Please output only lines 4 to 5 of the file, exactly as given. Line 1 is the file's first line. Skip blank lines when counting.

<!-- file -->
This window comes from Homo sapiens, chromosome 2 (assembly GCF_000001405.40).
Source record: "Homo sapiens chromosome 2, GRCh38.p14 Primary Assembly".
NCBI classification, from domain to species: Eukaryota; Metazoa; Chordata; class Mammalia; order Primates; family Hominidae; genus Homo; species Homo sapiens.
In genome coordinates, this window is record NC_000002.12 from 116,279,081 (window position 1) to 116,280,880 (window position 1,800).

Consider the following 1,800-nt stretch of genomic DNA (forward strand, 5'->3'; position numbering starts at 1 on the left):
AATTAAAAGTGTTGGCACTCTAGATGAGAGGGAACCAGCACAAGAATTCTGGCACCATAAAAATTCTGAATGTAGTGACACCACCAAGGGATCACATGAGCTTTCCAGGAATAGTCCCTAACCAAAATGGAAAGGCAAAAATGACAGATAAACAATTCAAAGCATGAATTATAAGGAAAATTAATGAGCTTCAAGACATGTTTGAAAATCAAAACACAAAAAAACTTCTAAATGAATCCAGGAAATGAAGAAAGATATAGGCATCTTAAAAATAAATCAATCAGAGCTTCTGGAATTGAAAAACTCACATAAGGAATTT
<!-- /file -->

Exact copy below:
In genome coordinates, this window is record NC_000002.12 from 116,279,081 (window position 1) to 116,280,880 (window position 1,800).

Consider the following 1,800-nt stretch of genomic DNA (forward strand, 5'->3'; position numbering starts at 1 on the left):